UNESCO in partnership with Think City, a community-based urban rejuvenation organization in Penang, held a conference entitled “UNESCO Regional Conference on Harmonizing Actions to Reduce Risks for Cultural Heritage in Asia and the Pacific” from 7 - 9 December 2015 at Hotel Jen in Penang, Malaysia.
The conference provided a platform from which to raise awareness across several disaster, humanitarian, and development agencies regarding the importance of protecting cultural heritage. Within a framework of disaster and armed conflict risk mitigation, UNESCO showcased existing and emerging best practices and standards for enhancing the resilience of immovable/movable cultural heritage, identified current obstacles and high-priority points for the integration of culture and heritage into regional initiatives and institutional frameworks for managing risk mitigation (including post-conflict situations), and promoted partnerships at the national level among heritage agencies and disaster/humanitarian response agencies as well as at the regional/international level among key disaster management agencies.
Participants at the conference were representatives from a number of key stakeholder organizations that are currently tackling issues surrounding disaster risk reduction in the Asia – Pacific region within a cultural heritage context. Specifically, these organizations are UNESCO, ICOMOS – ICORP, ICCROM, as well as several partner agencies, namely UNISDR (United Nations International Strategy for Disaster Reduction), IFRC (International Federation of Red Cross and Red Crescent Societies), ADPC (Asian Disaster Preparedness Centre), and UNDP (United Nations Development Programme). From UNESCO Jakarta, Diana Setiawati and Elisa Sutanudjaja of the Culture Unit served as representatives. Along with them, two delegates from Indonesian authorities – Sri Patmiarsi Retnaningtyas from the Ministry of Education and Culture, and Gita Yulianti Suwandi from the National Disaster Management Agency – were also in attendance.
During his opening remarks, the Chief Minister of Penang, HE Lim Guan Eng,, highlighted that the Asia – Pacific region continues to overlook issues concerning cultural heritage when preparing for and recovering from disasters and armed conflicts. Despite the relative geographic safety of Penang, the cultural heritage of Malaysia and its neighbours remains fairly vulnerable and susceptible to risk. For this reason, the stakeholders have much to learn about and prepare for in the event of a disaster. Without having adequate policies, protocols, and resources in place when planning for or responding to disasters and armed conflicts, precious heritage sites are subject to direct damage, looting, and illicit trafficking.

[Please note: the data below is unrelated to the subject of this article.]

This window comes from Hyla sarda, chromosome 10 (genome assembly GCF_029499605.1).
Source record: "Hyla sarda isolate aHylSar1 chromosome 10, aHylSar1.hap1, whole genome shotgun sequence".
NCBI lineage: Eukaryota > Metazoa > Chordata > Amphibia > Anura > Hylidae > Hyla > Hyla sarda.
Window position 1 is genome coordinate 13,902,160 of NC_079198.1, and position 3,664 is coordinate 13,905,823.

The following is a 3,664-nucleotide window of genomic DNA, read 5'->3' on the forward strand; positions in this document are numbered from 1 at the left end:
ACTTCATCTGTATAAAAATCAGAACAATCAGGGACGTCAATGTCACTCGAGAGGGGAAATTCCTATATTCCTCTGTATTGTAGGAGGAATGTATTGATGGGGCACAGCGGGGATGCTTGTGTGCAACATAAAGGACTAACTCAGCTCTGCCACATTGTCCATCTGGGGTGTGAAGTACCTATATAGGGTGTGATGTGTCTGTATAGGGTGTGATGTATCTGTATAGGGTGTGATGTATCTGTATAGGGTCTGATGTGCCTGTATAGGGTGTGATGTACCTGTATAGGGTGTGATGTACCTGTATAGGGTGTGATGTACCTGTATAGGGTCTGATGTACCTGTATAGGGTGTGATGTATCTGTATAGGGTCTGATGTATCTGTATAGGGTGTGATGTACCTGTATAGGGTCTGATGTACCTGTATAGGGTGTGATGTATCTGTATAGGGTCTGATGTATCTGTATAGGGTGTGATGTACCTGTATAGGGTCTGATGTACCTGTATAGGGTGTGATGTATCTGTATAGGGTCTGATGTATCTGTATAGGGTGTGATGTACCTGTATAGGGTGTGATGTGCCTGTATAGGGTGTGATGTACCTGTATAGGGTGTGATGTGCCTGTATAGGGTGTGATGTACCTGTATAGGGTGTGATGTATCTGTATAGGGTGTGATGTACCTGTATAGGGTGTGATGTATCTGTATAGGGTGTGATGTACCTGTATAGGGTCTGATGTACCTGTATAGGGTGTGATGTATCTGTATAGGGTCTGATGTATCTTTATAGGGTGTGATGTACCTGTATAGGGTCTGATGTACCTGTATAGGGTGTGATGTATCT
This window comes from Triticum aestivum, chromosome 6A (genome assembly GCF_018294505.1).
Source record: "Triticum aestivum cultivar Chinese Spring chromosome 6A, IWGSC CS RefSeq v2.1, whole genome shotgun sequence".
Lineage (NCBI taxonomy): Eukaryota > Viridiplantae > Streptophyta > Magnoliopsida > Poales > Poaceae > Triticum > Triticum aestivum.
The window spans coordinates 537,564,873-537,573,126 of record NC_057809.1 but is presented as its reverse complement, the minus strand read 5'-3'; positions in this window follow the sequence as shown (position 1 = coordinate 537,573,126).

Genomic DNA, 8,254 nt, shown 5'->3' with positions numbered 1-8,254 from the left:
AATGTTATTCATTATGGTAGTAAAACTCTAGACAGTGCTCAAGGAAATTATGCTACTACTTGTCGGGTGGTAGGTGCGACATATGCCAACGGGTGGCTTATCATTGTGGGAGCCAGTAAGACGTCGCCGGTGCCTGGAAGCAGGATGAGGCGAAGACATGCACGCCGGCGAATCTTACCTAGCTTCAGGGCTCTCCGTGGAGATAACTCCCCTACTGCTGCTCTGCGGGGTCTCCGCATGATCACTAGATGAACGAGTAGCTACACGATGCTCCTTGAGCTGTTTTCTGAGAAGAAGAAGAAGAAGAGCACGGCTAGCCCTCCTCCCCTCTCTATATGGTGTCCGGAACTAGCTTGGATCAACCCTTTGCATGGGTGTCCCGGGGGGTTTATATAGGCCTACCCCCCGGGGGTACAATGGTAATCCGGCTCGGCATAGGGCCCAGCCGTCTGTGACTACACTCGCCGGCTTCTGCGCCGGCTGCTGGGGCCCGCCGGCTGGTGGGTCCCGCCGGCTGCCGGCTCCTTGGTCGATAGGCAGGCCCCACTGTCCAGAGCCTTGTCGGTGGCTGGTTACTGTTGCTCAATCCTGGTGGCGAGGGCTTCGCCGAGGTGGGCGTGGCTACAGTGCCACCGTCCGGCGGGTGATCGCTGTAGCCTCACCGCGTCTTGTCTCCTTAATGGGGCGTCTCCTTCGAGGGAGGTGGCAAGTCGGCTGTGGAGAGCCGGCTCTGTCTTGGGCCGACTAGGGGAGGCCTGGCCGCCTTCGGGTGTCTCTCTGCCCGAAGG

During the three-day conference, various best practices and case studies were presented by the key speakers, including case studies from Afghanistan and Sri Lanka on how their respective cultural heritages were protected during conflict situations, a case study from Japan about the integration of cultural heritage into their national disaster management plans/policies, as well as several other interesting topics. On the second day of the conference, participants were divided into four workgroups. Each separate workgroup referenced one of four priority areas that have been defined within the Sendai Framework for Disaster Risk Reduction 2015-2030. These four priority areas are: 1) Understanding disaster risks, 2) Strengthening disaster risk governance, 3) Investing in disaster risk reduction for resilience, and 4) Enhancing disaster preparedness for effective response and to “Build Back Better” in recovery and rehabilitation. The results from each workgroup discussion were presented on the final day of the conference, which was referred to later as the “Draft Outcome Document.”
Ms. Gita Yulianti Suwandi, an Indonesian authority delegate who currently serves as a Disaster Risk Management Analyst, believes that the information obtained from the conference will be very useful for the National Disaster Management Agency, as they can effectively work towards integrating cultural heritage into Indonesia’s Disaster Management Plan. She continued further by expressing how this information has been especially relevant within efforts towards enhancing community resilience and livelihoods.
UNESCO Jakarta also participated in a Post Disaster Needs Assessment (PDNA) training, which was organized especially for UNESCO staff upon the conference’s completion. Giovanni Boccardi, Head of UNESCO Headquarters’ Emergency Preparedness and Response Unit, delivered the training sessions and hosted fruitful discussions on how UNESCO has applied PDNA strategies in order to determine the impacts that natural disasters have had on the cultural heritage of the affected countries.